New Zealand's GDP fell 0.2 per cent in the March 2022 quarter, Stats NZ said today.
The figure was worse than most economists had forecast - expectations were for zero growth or a slight increase.
"We saw lower output in the food, beverage, and tobacco manufacturing sub-industry; and the agriculture, forestry, and fishing industry," national accounts industry and production senior manager Ruvani Ratnayake said.
"These declines corresponded to falls in related exports categories, including dairy products; meat products; agriculture and fishing products; and other food, beverage and tobacco products."
Primary industries drove the decrease in GDP, down 1.2 per cent in the quarter. Goods producing industries also experienced a slight decline, down 0.1 per cent.
In the last quarter of 2021 the economy saw a big post-Delta bounce of 3 per cent (quarter on quarter).
From the first quarter of 2021, growth is up 1.2 per cent, just half the 2.4 per cent forecasts by economists.
On an annual average basis GDP rose 5.1 per cent through the year to March 2022.
Economists at Westpac and ANZ had both downgraded their expectations to zero growth for the quarter.
ASB had stuck with its forecast for 0.6 per cent growth.
In May's Monetary Policy Statement the Reserve Bank forecast 0.7 per cent.
"Covid has continued to disrupt economic activity," Westpac chief economist Michael Gordon said.
"The December quarter was affected by ongoing Government-imposed restrictions after the Delta outbreak."
"In contrast, the March quarter restrictions were more self-imposed: as Omicron made its way through the country, people stayed away from retail spaces out of caution, and the surge in infections meant that worker absenteeism proved to be a major headache for many businesses."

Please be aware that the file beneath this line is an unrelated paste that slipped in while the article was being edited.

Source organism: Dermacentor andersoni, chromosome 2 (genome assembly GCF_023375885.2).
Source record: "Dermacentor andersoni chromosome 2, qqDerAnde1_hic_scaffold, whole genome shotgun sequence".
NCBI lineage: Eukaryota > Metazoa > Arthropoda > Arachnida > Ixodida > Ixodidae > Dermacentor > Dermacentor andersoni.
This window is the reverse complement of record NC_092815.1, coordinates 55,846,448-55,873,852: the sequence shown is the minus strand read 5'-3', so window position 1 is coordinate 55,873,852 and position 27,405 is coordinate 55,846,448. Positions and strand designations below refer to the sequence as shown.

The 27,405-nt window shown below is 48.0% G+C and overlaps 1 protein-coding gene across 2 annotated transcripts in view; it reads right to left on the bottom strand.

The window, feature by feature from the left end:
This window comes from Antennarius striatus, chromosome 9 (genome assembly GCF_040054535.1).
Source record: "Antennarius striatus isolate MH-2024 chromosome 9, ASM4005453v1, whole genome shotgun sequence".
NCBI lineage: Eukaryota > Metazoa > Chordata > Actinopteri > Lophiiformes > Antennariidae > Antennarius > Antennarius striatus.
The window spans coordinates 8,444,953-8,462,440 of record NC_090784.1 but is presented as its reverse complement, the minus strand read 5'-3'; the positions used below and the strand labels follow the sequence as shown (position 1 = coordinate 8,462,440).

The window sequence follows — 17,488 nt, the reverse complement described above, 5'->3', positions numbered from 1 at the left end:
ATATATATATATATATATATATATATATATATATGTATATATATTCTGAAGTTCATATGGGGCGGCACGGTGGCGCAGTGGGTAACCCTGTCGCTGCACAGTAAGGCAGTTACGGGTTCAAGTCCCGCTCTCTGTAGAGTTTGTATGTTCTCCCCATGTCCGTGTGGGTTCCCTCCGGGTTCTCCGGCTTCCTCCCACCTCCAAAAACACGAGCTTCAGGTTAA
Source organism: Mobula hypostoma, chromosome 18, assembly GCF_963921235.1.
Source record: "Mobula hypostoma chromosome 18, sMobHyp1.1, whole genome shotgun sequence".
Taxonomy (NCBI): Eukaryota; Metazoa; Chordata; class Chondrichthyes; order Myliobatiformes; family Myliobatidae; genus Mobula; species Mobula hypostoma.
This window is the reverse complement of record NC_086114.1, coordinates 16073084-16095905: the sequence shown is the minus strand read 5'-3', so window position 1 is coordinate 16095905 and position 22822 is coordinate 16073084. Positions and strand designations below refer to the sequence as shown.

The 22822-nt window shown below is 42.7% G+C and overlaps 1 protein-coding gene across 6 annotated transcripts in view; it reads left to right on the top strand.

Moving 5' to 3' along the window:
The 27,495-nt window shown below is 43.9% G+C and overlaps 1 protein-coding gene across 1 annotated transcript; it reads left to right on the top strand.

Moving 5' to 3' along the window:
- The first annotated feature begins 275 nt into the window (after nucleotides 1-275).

The different expectations largely relate to timing for the Omicron impact.
"Covid continues to act as a handbrake on the economy. While the December quarter was
marked by ongoing government-mandated restrictions, the March quarter included the peak of the Omicron wave, with worker absenteeism being a substantial issue," said Westpac chief economist Michael Gordon.
"We expect a stronger pickup in the June quarter, and our forecast for growth in 2022
overall remains broadly unchanged."
While the result was weaker than the Reserve Bank had forecast it was unlikely to trouble the central bank, he said.
"The RBNZ's aim is to better align demand with the economy's potential in order to bring inflation pressures under control. A modest fall in activity would actually be helpful in that regard, as long as it happens in a controlled manner."
In fact it reduced the odds that the OCR would need to go as high as the 4 per cent that the RBNZ was projecting (we expect a peak of 3.5 per cent by the end of this year).